Hamilton County Sheriff Jim Hammond has requested $2.62 million more next year to upgrade an aging vehicle fleet, hire more deputies and staff more schools with resource officers.
Budget workshops -- where county commissioners hear the needs of departments and elected officials -- are slated to begin next week for fiscal year 2013, which begins July 1.
This fiscal year, the sheriff received $27.38 million, and he requested $30 million for next year.
"We're going to work with whatever the commission allows," Chief Deputy Allen Branum said. "But the sheriff wouldn't be doing his job if he didn't go over there and say, 'This is what we need.'"
Meanwhile, Hammond's staff is working hard to stay within this year's budget. Fuel costs and overtime have been pressing hard on the bottom line, the sheriff said.
The sheriff's department already has spent about $90,000 more than its $407,764 gas budget with two months remaining in the fiscal year. Of the $15 million budgeted for personnel, the department had spent $12.5 million by March 31.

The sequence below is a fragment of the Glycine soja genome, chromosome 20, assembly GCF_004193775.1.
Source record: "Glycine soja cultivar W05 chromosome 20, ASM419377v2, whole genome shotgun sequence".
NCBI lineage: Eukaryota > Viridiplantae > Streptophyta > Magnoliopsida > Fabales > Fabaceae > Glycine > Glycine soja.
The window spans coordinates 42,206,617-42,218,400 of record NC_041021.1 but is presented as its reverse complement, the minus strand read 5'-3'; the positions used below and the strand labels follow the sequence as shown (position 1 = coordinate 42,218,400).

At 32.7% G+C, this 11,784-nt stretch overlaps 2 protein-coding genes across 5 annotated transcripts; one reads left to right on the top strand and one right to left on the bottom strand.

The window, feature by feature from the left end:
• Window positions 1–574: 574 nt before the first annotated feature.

"One of the reasons it is so hard for us to pin numbers down is we're 24/7, 365 days a year," Hammond said.
He said he hasn't determined whether he'll have to ask the county for more money to help flesh out this year's budget.
Last year, the sheriff's office requested an additional $345,000. Of that, the Federal Emergency Management Agency eventually paid back $210,000 for the department's work during the April 27 tornadoes.
Cost estimates from this year's March 2 storms range from $80,000 to $85,000 for the department, administrator Don Gorman said. The investigation into the disappearance of Gail Palmgren -- the Signal Mountain mother who vanished in April 2011 and whose body eventually was found on the side of the mountain in December -- cost the department $40,000, Gorman said.
Additional unexpected costs include seven retirements, which require the county to pay out accumulated leave.